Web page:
Improving performance of GET operations in the Nicira Plugin
High level description
Currently the Nicira plugin synchronizes the operational status for most resource at each GET request, to the aim of returning always an up-to-date information of the operational status of a resource. This however becomes a performance bottleneck especially when the REST/RPC traffic increases, as the NVP backend is hit for each GET request. Some operations, such as those from DHCP agent, tend to execute a get operation for every object they need to synchronize, thus leading to linearly increasing accesses to the NVP backend.
It's therefore advisable to move operational state synchronization to a distinct task, which can be repeated at a periodic interval. This task will synchronize the status for all the relevant resources (networks, ports, and routers). This can be achieved with a very limited number of queries to NVP. The number of queries depends on several factors the size of data to retrieve from NVP, and the number of chunks that the synchronization task will divide this data into. Our target is to ensure that each chunk gather a reasonable number of resources, so that the number of requests sent to NVP is not too high, and to other hand that each single request does not ask for too many resources, as this will result in high response times as well as exceissive load on the NVP backend.
No API change will be performed as part of this blueprint
Data Model Changes
No data model change.
The following operations mapped to GET API operations will stop fetching entities from NVP to gather their operational status
The operational status will always be returned from the value stored in the database. Such value will be updated periodically (to this aim oslo-incubator LoopingCall will be used).
Deployers should be able to tune the frequency of this periodic task using the following set of configuration variables:
- state_sync_interval - time, in seconds, between state synchronization runs;
- min_req_delay - minimum interval, in seconds, between fetching two chunks of data.
The aim of this parameter is to avoid NVP gets bombarded with status synchronization requests. Some of them put a non-trivial load on the backend.
- min_chunk_size - minimum chunk of data to retrieve.
Note that retrieving a chunk of data might involve up to 3 requests to NVP (one for lswitches, one for lrouters and one for lswitchports). The size of a data chunk might increase in order to ensure all resources are fetched in up to state_sync_interval/min_req_delay chunks.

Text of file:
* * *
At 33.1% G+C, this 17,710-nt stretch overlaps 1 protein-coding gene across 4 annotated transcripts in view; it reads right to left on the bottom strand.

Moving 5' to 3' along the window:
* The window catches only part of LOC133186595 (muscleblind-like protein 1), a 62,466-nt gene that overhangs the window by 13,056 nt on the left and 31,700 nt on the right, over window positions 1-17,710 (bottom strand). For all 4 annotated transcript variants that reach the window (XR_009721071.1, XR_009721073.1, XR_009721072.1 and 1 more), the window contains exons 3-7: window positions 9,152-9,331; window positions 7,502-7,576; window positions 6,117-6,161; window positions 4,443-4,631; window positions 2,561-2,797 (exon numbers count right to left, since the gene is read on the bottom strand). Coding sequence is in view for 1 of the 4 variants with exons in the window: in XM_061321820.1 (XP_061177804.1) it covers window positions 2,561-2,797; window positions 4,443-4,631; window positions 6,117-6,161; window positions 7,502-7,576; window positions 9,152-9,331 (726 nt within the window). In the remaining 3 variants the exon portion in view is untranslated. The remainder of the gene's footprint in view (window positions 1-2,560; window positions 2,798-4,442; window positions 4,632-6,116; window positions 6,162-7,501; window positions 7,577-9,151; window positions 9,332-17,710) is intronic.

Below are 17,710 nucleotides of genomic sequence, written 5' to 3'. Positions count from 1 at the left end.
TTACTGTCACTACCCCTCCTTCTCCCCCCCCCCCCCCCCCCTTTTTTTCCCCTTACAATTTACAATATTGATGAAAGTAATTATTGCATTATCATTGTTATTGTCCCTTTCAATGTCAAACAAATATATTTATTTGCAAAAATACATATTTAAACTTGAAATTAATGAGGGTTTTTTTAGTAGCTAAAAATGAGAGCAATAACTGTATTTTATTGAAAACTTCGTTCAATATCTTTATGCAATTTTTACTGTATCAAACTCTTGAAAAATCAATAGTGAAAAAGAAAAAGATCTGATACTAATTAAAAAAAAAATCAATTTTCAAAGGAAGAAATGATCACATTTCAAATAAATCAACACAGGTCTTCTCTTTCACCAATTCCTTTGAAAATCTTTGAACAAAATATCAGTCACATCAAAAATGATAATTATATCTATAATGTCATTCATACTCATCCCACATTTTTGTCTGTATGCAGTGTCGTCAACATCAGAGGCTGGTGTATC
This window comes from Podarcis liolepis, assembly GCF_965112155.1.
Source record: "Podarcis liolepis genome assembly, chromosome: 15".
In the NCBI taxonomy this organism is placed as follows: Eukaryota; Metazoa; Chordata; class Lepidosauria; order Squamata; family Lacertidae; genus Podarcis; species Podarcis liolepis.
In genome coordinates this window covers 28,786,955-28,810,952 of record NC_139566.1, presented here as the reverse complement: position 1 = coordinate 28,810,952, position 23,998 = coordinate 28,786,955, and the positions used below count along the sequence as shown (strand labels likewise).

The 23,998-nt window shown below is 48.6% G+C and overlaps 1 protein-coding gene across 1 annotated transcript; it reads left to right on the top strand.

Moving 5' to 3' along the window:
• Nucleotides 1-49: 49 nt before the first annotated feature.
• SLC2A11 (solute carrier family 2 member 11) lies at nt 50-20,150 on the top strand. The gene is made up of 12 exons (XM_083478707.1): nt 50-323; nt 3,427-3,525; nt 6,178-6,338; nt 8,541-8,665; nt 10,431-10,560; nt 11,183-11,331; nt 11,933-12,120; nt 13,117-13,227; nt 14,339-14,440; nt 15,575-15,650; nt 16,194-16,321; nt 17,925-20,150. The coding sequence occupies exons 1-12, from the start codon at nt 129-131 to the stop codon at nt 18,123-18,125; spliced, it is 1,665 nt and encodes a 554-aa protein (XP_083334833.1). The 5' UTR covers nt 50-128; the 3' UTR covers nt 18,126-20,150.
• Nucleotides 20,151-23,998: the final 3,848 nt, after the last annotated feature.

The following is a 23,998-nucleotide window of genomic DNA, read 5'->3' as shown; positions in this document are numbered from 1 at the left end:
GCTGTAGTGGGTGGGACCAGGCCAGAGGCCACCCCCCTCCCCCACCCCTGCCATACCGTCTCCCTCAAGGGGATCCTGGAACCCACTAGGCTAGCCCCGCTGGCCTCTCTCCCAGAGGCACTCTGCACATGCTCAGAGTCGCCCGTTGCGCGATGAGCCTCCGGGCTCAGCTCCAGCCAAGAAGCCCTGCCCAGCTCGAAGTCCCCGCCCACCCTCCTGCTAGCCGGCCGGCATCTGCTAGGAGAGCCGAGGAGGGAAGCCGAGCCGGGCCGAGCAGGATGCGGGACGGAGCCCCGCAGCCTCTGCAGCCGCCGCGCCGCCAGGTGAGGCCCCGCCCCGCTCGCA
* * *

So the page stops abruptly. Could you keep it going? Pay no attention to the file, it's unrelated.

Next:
The optimal chunk is calculated with the following formula:
total_data_size state_sync_interval max( --------------------- / -------------------------- , 1) * min_chunk_size min_chunk_size min_req_delay
total_data_size = 200 min_chunk_size = 300 state_sync_interval = 100 min_req_delay 25 chunk_size = max ( 200/300 / 100/25, 1) * 300 = max( 1/6, 1) * 300 = 300
total_data_size = 1000 min_chunk_size = 200 state_sync_interval = 100 min_req_delay 25 chunk_size = max ( 1000/200 / 100/25, 1) * 200 = max( 5/4, 1) * 300 = 375
When the chunk size increase, this is discovered only after calculating total_data_size. This happens after the first chunk of data has been retrieved, so a correction is applied to the subsequent chunk:
First chunk: 300 -> actual chunk size: 375 Second chunk: 375 + 75 = 450 3rd and subsequent chunks: 375
ratio = ((float(sp.total_size) / float(sp.chunk_size)) /
At each execution of such periodic task the following queries will be executed on the NVP backend:
/ws.v1/lswitch/*/lport?fields=uuid,tags,link_status_up,admin_status_up,fabric_status_up&relations=LogicalPortStatus /ws.v1/lrouter?fields=uuid%2Ctags%2Cfabric_status%2C%20&relations=LogicalRouterStatus /ws.v1/lswitch?fields=uuid%2Ctags%2Cfabric_status%2C%20&relations=LogicalSwitchStatus
Field selection will reduce response size. The parameters _page_length and _page_cursor will be used to fetch the appropriate chunk at each execution. During synchronization we won't block access to the Quantum database. Status for newly created resources will be synchronized at the next execution of the synchronization task.
If a user needs a punctual information about the object's operational status, it is possible to include the field 'status' in quantum's field query parameter. This will cause the status to be immediately synchronized.
Example: GET /v2.0/network/<network_id>?field=admin_status_up&field=status
Another aspect which might affect the scalability of the synchronization task are the operations on the Quantum Database. In theory one has to: 1) Retrieve all the informations from the Network, Port, and Router tables 2) Update all the records with the new status information
In order to prevent the synchronization task to keep running across unit tests unless we explicitly want it to run, the function that starts it will be stubbed out in all NVP unit tests. Test for validation synchronization will use instead the synchronizer object directly, simulating the behaviour of the synchronization task.